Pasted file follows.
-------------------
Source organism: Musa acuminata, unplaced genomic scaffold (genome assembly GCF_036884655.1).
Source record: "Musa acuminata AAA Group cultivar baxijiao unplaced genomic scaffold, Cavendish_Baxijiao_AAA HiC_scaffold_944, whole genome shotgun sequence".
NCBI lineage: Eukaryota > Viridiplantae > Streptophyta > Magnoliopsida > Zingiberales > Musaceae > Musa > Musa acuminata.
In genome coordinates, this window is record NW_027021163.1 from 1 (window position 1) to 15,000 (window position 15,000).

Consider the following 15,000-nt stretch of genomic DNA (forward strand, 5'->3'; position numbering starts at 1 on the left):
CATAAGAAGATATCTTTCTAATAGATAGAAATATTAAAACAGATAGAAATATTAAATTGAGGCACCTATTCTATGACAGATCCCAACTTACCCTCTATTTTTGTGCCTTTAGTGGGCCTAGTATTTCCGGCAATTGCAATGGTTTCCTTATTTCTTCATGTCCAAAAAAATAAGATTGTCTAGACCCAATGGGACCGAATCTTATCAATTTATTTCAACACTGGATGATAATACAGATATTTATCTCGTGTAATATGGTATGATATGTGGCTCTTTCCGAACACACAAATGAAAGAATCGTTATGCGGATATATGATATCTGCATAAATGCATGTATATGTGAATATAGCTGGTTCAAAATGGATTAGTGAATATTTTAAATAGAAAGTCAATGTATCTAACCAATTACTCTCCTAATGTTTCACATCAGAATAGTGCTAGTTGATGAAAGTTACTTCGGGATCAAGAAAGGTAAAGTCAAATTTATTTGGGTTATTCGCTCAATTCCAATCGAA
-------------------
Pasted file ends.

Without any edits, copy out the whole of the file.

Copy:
Source organism: Musa acuminata, unplaced genomic scaffold (genome assembly GCF_036884655.1).
Source record: "Musa acuminata AAA Group cultivar baxijiao unplaced genomic scaffold, Cavendish_Baxijiao_AAA HiC_scaffold_944, whole genome shotgun sequence".
NCBI lineage: Eukaryota > Viridiplantae > Streptophyta > Magnoliopsida > Zingiberales > Musaceae > Musa > Musa acuminata.
In genome coordinates, this window is record NW_027021163.1 from 1 (window position 1) to 15,000 (window position 15,000).

Consider the following 15,000-nt stretch of genomic DNA (forward strand, 5'->3'; position numbering starts at 1 on the left):
CATAAGAAGATATCTTTCTAATAGATAGAAATATTAAAACAGATAGAAATATTAAATTGAGGCACCTATTCTATGACAGATCCCAACTTACCCTCTATTTTTGTGCCTTTAGTGGGCCTAGTATTTCCGGCAATTGCAATGGTTTCCTTATTTCTTCATGTCCAAAAAAATAAGATTGTCTAGACCCAATGGGACCGAATCTTATCAATTTATTTCAACACTGGATGATAATACAGATATTTATCTCGTGTAATATGGTATGATATGTGGCTCTTTCCGAACACACAAATGAAAGAATCGTTATGCGGATATATGATATCTGCATAAATGCATGTATATGTGAATATAGCTGGTTCAAAATGGATTAGTGAATATTTTAAATAGAAAGTCAATGTATCTAACCAATTACTCTCCTAATGTTTCACATCAGAATAGTGCTAGTTGATGAAAGTTACTTCGGGATCAAGAAAGGTAAAGTCAAATTTATTTGGGTTATTCGCTCAATTCCAATCGAA